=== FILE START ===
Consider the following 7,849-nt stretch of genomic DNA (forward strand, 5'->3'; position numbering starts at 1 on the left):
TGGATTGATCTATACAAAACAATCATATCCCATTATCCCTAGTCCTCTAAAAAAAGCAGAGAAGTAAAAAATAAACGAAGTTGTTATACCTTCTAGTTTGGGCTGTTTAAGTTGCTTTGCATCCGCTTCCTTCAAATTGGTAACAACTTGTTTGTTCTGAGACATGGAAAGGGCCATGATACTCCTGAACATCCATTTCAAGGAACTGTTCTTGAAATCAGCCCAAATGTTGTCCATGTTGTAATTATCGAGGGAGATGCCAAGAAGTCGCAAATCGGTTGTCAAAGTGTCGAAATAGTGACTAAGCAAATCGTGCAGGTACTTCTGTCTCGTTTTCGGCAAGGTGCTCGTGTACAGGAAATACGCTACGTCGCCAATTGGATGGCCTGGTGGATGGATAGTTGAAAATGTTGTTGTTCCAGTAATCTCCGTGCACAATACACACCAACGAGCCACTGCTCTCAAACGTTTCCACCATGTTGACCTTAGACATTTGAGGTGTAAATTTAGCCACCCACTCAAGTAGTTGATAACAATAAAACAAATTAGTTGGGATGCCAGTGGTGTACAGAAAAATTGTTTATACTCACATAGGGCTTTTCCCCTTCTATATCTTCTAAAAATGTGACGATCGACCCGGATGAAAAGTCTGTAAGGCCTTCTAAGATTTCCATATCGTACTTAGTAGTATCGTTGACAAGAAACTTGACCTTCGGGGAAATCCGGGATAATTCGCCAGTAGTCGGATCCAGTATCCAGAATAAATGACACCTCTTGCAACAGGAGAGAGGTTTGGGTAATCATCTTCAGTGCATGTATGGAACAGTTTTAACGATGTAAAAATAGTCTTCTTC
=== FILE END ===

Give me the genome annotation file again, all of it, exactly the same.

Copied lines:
Consider the following 7,849-nt stretch of genomic DNA (forward strand, 5'->3'; position numbering starts at 1 on the left):
TGGATTGATCTATACAAAACAATCATATCCCATTATCCCTAGTCCTCTAAAAAAAGCAGAGAAGTAAAAAATAAACGAAGTTGTTATACCTTCTAGTTTGGGCTGTTTAAGTTGCTTTGCATCCGCTTCCTTCAAATTGGTAACAACTTGTTTGTTCTGAGACATGGAAAGGGCCATGATACTCCTGAACATCCATTTCAAGGAACTGTTCTTGAAATCAGCCCAAATGTTGTCCATGTTGTAATTATCGAGGGAGATGCCAAGAAGTCGCAAATCGGTTGTCAAAGTGTCGAAATAGTGACTAAGCAAATCGTGCAGGTACTTCTGTCTCGTTTTCGGCAAGGTGCTCGTGTACAGGAAATACGCTACGTCGCCAATTGGATGGCCTGGTGGATGGATAGTTGAAAATGTTGTTGTTCCAGTAATCTCCGTGCACAATACACACCAACGAGCCACTGCTCTCAAACGTTTCCACCATGTTGACCTTAGACATTTGAGGTGTAAATTTAGCCACCCACTCAAGTAGTTGATAACAATAAAACAAATTAGTTGGGATGCCAGTGGTGTACAGAAAAATTGTTTATACTCACATAGGGCTTTTCCCCTTCTATATCTTCTAAAAATGTGACGATCGACCCGGATGAAAAGTCTGTAAGGCCTTCTAAGATTTCCATATCGTACTTAGTAGTATCGTTGACAAGAAACTTGACCTTCGGGGAAATCCGGGATAATTCGCCAGTAGTCGGATCCAGTATCCAGAATAAATGACACCTCTTGCAACAGGAGAGAGGTTTGGGTAATCATCTTCAGTGCATGTATGGAACAGTTTTAACGATGTAAAAATAGTCTTCTTC